When Adam Sandler was campaigning during the last awards-season for his performance in the Safdie Brothers’ Uncut Gems, he made a threat to the Academy and the film community as a whole. Sandler remarked that if he were to not get an Oscar nomination, then he would purposefully make a movie that was ‘so bad’ to make us all pay. Well, here we are. Sandler was not nominated for his phenomenal performance in Uncut Gems. Steven Brill’s Hubie Halloween, which was, of course, filmed prior to the Oscar ceremony in question, is Sandler’s first film since he missed out on a deserved Oscar-nomination. And, frankly, this film is not the worst straight-to-Netflix film that Sandler has made for the streaming service. In fact, if he keeps on churning out straight-to-Netflix films such as this one, even though it’s certainly not good, then I’ll take it, in return for an Oscar-worthy Sandler-performance every other year.
The following is a review of Knives Out — a Rian Johnson whodunnit.
Are Agatha Christie-inspired murder mystery films making a quiet comeback right under our noses? In 2017, Kenneth Branagh resurrected the genre on the big screen with his adaptation of Murder On the Orient Express, which is getting a sequel in 2020. Earlier in 2019, Kyle Newacheck released an Adam Sandler-led murder mystery film titled Murder Mystery, which I suggested might be “the most watchable of Sandler’s made-for-Netflix comedies.” Now we have Rian Johnson’s Knives Out, which isn’t just the best of the bunch, it’s also genuinely one of the most entertaining films of the year. Knives Out is a fresh and modern labyrinthine murder mystery complete with a stylish main location, as well as witty and timely social and political satire. Continue reading “REVIEW: Knives Out (2019)”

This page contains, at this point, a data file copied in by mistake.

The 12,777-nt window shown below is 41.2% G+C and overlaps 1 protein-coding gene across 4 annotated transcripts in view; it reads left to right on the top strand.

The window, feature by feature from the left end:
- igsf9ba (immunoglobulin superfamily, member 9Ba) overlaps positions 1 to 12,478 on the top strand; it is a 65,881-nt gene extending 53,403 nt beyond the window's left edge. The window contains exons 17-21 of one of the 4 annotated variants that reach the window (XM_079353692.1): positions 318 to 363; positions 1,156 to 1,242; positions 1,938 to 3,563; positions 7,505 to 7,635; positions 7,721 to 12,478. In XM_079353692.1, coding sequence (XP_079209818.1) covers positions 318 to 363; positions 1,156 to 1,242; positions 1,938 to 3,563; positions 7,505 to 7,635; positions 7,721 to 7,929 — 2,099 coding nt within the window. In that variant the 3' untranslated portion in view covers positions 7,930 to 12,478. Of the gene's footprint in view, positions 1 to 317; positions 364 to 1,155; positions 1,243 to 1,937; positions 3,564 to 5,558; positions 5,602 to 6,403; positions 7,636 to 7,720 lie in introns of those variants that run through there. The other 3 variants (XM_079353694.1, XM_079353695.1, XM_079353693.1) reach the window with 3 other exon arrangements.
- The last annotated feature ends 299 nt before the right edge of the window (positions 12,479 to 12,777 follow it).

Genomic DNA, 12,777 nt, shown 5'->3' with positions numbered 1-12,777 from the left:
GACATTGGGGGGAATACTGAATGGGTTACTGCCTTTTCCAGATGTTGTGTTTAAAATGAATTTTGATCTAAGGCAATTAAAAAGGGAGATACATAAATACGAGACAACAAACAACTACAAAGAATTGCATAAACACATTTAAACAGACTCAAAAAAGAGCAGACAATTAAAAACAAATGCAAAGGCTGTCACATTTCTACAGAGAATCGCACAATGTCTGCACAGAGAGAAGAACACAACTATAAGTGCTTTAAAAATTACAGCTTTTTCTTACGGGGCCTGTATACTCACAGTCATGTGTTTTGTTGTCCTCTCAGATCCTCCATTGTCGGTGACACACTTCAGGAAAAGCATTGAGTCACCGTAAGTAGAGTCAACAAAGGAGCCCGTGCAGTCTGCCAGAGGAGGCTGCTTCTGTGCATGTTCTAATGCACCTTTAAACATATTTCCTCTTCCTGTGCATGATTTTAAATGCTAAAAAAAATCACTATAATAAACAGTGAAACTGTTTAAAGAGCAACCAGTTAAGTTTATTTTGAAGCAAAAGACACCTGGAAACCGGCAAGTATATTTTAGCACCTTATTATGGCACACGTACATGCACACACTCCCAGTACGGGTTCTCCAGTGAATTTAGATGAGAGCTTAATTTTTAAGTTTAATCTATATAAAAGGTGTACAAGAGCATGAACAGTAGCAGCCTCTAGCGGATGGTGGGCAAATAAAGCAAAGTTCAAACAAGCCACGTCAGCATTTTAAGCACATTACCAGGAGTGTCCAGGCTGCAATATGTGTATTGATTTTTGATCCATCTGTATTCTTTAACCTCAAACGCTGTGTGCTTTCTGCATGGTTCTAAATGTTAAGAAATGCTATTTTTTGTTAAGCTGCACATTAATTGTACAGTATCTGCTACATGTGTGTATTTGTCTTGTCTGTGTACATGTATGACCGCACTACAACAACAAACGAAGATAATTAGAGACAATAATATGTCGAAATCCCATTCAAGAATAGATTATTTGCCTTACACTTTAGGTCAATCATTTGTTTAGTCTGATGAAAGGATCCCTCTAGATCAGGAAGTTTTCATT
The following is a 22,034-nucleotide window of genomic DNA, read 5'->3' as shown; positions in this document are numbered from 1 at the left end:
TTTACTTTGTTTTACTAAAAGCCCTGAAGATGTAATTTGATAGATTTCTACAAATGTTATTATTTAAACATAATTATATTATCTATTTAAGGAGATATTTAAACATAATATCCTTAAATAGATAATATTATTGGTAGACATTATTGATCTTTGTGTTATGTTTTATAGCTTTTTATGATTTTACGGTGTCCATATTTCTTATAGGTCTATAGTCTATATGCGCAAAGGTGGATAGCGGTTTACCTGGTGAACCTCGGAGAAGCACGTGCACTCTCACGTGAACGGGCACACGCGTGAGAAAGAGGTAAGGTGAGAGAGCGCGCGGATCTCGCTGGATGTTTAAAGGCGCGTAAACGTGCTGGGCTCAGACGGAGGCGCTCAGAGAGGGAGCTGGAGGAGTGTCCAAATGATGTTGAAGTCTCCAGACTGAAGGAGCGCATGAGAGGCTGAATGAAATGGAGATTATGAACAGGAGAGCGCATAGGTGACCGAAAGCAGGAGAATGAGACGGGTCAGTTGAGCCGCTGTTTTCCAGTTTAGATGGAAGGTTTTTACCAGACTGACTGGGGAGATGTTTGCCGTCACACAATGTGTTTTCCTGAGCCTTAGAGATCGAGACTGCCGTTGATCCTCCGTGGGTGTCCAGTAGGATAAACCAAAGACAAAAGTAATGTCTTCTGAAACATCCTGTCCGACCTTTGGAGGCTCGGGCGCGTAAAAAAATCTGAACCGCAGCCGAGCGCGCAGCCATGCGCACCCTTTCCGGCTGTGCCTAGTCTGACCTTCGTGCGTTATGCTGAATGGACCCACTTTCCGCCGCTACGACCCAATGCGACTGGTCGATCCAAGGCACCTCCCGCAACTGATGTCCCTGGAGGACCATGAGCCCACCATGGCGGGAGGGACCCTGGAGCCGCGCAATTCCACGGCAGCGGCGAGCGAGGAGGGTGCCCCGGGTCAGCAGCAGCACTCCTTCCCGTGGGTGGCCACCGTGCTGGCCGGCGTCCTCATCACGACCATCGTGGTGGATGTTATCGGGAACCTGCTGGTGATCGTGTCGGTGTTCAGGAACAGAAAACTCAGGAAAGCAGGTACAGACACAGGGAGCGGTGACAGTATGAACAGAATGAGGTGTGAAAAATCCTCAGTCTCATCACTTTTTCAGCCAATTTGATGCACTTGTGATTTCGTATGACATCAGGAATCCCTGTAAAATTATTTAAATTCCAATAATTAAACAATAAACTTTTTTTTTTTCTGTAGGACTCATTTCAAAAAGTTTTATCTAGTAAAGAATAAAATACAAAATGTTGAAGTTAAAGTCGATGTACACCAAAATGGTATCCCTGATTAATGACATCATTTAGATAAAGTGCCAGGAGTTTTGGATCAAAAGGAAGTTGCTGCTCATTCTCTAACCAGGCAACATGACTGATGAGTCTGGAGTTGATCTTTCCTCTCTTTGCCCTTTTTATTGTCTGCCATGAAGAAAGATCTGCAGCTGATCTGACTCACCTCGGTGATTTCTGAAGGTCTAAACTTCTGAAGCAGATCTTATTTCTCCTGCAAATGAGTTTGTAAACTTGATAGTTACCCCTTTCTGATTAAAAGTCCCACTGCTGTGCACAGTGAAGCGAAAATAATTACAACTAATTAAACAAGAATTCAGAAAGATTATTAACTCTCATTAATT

The following is a review of Cold Case Hammarskjöld — Directed by Mads Brügger.
In Mads Brügger’s Cold Case Hammarskjöld, a Danish filmmaker and journalist teams up with Göran Björkdahl from Sweden who has inherited a particular obsession from his father. Björkdahl is obsessed with the mysterious death of Dag Hammarskjöld, the UN General Secretary who died in a plane crash in Northern Rhodesia in 1961. Together, Brügger and Björkdahl hope to uncover what exactly happened to Hammarskjöld by investigating the theory that he was murdered. But, in doing so, Brügger and Björkdahl come upon a complex conspiracy theory about a mysterious paramilitary organization, the so-called South African Institute for Maritime Research (SAIMR), with sinister plans for the continent. Continue reading “REVIEW: Cold Case Hammarskjöld (2019 – Documentary)”
The following is a review Murder Mystery — Directed by Kyle Newacheck.
I go back and forth when it comes to Adam Sandler. I love plenty of the audience-favorite comedian’s films. I think Sandler is gifted with tremendous dramatic talent, which he showcased with his performances in Paul Thomas Anderson’s Punch-Drunk Love and Noah Baumbach’s The Meyerowitz Stories. He is still a very funny stand-up comedian if his excellent Netflix special Adam Sandler: 100% Fresh is anything to go by. But, more often than not, Sandler is known for his comedies. More often than not, Sandler is known for his not-so-fresh, critically panned comedies. Sandler and Netflix have made about a handful of Happy Madison-comedies together, and, thankfully, though Murder Mystery isn’t exactly a home-run, it is far superior to the godawful, snoozefest that last year’s The Week Of, arguably the worst film of 2018, was. Continue reading “REVIEW: Murder Mystery (2019)”